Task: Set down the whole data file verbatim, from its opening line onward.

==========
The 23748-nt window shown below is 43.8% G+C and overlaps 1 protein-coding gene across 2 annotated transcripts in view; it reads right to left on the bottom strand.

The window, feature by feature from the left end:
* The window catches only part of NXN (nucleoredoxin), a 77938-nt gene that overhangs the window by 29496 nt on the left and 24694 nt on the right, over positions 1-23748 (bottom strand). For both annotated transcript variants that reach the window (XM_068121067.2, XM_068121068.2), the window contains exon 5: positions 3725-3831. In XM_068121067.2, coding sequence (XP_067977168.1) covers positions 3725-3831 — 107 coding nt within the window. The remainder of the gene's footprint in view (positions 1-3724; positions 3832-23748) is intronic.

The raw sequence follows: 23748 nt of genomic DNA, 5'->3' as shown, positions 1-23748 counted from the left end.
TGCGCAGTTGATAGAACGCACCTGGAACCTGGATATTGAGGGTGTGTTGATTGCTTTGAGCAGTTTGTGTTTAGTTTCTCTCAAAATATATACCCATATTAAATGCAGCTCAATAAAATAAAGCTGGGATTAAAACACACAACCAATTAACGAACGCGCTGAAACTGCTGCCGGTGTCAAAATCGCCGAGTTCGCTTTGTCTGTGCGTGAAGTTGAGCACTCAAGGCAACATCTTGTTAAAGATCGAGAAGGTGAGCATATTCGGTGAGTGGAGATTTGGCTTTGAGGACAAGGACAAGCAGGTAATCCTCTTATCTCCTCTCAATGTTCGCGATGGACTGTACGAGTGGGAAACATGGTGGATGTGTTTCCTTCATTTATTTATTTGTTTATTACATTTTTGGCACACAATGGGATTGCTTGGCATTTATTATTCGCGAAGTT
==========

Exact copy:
The 23748-nt window shown below is 43.8% G+C and overlaps 1 protein-coding gene across 2 annotated transcripts in view; it reads right to left on the bottom strand.

The window, feature by feature from the left end:
* The window catches only part of NXN (nucleoredoxin), a 77938-nt gene that overhangs the window by 29496 nt on the left and 24694 nt on the right, over positions 1-23748 (bottom strand). For both annotated transcript variants that reach the window (XM_068121067.2, XM_068121068.2), the window contains exon 5: positions 3725-3831. In XM_068121067.2, coding sequence (XP_067977168.1) covers positions 3725-3831 — 107 coding nt within the window. The remainder of the gene's footprint in view (positions 1-3724; positions 3832-23748) is intronic.

The raw sequence follows: 23748 nt of genomic DNA, 5'->3' as shown, positions 1-23748 counted from the left end.
TGCGCAGTTGATAGAACGCACCTGGAACCTGGATATTGAGGGTGTGTTGATTGCTTTGAGCAGTTTGTGTTTAGTTTCTCTCAAAATATATACCCATATTAAATGCAGCTCAATAAAATAAAGCTGGGATTAAAACACACAACCAATTAACGAACGCGCTGAAACTGCTGCCGGTGTCAAAATCGCCGAGTTCGCTTTGTCTGTGCGTGAAGTTGAGCACTCAAGGCAACATCTTGTTAAAGATCGAGAAGGTGAGCATATTCGGTGAGTGGAGATTTGGCTTTGAGGACAAGGACAAGCAGGTAATCCTCTTATCTCCTCTCAATGTTCGCGATGGACTGTACGAGTGGGAAACATGGTGGATGTGTTTCCTTCATTTATTTATTTGTTTATTACATTTTTGGCACACAATGGGATTGCTTGGCATTTATTATTCGCGAAGTT